Currently showing posts tagged ACA in Maine
Congresswoman Chellie Pingree announced on August 20, 2015 that the Portland Community Health Center will receive a federal Affordable Care Act grant to open a new community health center in South Portland.The New Access Point Community Health Center grant—administered by the Department of Health and Human Services—will provide $355,848 for start-up costs and $650,000 annually for the next two years.“This is fantastic news for the area. The nation’s network of health centers is critical to providing quality health care to 1 in every 14 Americans. I’m thrilled that we will now have one to serve the South Portland community,” said Pingree. “I applaud Portland Community Health Center and its partners in identifying the need for these services in South Portland and winning this competitive funding. This community health center will make a huge difference for Mainers who are struggling to afford care—a number that has increased because of the state’s refusal to expand access to Medicaid.”An exact location for the South Portland Community Health Center has not been determined, but plans call for it to be in South Portland’s Redbank/Brick Hill area. South Portland has an estimated 17,000 low-income individuals and families. As housing costs have become more expensive in Portland, South Portland has seen this number increase, as well as growing refugee, immigrant, and homeless populations. Through partnerships with the South Portland Housing Authority and South Portland Public Schools, the center hopes to effectively reach these target groups.“This is a wonderful opportunity to develop model programs and services for the people of South Portland that promote good health and wellness for all,” said Portland Community Health Center CEO Leslie Clark. “We look forward to working closely with patients and organizations in South Portland to create a vibrant new center, which will open in December.”The new center will have a focus on primary and preventive care, chronic disease management, mental health and substance abuse. At the end of the two-year-grant—after which it can reapply for continued federal funding—the center expects to have provided over 4,500 patient visits. The announcement comes during National Health Center Week, as health centers across the country celebrate the 50th anniversary of the federal program. Portland Community Health Center opened its first center in Portland in 2009 with assistance from the same New Access Point federal grant. In all, this Affordable Care Act program has helped create more than 700 new health center sites across the country.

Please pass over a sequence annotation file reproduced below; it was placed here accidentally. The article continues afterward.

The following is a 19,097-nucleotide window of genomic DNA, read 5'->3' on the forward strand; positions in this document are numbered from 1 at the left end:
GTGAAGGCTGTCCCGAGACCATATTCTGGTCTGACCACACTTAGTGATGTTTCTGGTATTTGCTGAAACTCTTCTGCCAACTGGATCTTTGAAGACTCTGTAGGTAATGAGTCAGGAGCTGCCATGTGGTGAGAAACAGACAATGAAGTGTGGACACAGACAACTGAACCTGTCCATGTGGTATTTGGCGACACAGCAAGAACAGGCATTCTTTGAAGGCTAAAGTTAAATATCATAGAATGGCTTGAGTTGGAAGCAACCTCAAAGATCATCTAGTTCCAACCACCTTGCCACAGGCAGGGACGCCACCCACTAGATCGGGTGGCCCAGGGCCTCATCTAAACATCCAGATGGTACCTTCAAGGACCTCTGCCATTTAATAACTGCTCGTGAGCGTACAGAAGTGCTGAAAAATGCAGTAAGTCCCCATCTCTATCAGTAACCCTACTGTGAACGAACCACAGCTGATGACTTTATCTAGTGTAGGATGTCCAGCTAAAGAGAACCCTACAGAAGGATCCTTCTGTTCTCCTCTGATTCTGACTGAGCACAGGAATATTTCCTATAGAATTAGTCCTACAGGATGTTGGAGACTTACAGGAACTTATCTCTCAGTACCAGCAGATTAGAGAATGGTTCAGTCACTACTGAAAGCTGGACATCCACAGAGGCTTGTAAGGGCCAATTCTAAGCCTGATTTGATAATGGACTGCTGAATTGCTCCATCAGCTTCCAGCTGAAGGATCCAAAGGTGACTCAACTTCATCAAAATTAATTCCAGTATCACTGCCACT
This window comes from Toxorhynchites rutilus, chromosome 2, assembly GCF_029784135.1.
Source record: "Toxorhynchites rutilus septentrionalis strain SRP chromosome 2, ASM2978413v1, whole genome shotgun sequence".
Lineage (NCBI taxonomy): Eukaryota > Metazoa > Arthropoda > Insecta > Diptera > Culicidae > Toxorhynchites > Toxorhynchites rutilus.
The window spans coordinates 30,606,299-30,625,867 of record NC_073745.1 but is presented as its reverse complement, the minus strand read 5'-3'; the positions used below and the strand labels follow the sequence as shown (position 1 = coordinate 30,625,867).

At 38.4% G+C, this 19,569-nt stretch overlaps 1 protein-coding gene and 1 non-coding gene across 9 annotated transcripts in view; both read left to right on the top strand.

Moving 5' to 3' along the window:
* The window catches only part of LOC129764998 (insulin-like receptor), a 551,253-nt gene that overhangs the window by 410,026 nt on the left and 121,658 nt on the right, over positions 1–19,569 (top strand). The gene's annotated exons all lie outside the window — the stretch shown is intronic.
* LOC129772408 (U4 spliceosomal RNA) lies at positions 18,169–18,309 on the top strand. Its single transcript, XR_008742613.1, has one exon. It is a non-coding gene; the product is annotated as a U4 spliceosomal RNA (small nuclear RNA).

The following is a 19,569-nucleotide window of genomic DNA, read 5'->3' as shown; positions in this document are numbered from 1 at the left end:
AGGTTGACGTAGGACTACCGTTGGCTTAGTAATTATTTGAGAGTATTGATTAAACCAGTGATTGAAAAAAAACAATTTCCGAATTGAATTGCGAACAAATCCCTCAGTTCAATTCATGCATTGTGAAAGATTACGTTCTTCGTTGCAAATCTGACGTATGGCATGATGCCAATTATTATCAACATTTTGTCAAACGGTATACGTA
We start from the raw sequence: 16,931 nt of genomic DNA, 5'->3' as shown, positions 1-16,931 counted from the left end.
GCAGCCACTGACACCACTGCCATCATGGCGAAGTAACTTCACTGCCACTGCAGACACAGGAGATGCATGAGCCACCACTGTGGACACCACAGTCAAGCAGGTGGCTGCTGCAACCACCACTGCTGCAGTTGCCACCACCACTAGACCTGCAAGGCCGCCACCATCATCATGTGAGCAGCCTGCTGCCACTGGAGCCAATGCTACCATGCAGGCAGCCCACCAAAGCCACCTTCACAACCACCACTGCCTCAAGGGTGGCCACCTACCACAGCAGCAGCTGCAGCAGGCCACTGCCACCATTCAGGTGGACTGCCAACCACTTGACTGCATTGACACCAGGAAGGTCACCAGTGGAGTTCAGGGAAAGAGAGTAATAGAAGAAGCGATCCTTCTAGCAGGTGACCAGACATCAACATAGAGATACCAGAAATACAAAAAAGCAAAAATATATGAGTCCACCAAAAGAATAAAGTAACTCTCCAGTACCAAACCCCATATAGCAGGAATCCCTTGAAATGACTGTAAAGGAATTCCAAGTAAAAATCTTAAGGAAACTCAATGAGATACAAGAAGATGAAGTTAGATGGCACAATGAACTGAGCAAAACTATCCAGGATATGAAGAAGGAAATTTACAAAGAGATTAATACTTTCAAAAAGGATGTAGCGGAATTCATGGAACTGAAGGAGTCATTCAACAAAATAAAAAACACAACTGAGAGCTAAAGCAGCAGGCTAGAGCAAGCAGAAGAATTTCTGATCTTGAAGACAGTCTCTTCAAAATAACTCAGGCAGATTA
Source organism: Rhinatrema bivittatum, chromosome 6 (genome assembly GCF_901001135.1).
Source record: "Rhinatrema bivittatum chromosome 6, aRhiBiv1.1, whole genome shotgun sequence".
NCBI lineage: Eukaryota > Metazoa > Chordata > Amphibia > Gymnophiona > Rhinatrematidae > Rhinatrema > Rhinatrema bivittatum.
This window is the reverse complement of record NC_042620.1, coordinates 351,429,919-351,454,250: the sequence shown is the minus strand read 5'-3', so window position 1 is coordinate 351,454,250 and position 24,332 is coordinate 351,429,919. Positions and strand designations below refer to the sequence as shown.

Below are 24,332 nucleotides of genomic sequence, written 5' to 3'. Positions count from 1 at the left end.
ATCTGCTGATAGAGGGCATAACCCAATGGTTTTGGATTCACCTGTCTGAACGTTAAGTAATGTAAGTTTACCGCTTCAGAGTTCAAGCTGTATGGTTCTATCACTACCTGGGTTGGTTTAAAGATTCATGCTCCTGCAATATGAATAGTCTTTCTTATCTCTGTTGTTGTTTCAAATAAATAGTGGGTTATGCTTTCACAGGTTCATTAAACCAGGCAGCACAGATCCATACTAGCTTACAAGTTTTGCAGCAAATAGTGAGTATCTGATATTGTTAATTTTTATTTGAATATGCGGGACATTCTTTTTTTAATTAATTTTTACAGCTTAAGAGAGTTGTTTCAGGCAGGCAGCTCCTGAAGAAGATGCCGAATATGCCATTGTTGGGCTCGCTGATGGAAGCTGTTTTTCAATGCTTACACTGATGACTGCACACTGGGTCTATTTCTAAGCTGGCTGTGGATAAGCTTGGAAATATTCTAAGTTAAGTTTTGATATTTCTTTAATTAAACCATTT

The state of Maine must provide Medicaid coverage to several thousand low income 19- and-20-year-old young adults according to a ruling by the First Circuit Court of Appeals.
"We deny the petition for review and find no constitutional violation," wrote the Court in it’s determination.
Maine Attorney General Janet Mills agreed that the federal government's action was appropriate.
Maine tried to drop the young adult coverage in 2012, but the federal Department of Health and Human Services disapproved. That’s when the state petitioned for review on constitutional grounds.
The First Circuit found that a state's ability to set conditions of eligibility for participation in a federal health insurance program is "not a core sovereign state function."
Furthermore the federal Health and Human Services Secretary said that the state was a violation of the Affordable Care Act, which requires states accepting Medicaid funds to maintain their eligibility standards for children until 2019.
"Maine has covered these young adults for over 20 years, and dropping the coverage now clearly violates the provisions of the AffordableCare Act," said Congresswoman Chellie Pingree. "This is good news for thousands of low-income 19- and 20-year olds who faced theloss of health care coverage."
Pingree wrote to HHS Secretary Kathleen Sebellius in 2012 urging the rejection of the state's waiver, saying "elimination of Medicaid coverage would not only adversely affect the health and wellbeing of Maine residents and upset Maine’s local economies, it would also be in direct violation of the maintenance of effort requirement, even in the wake of the Supreme Court’s ruling."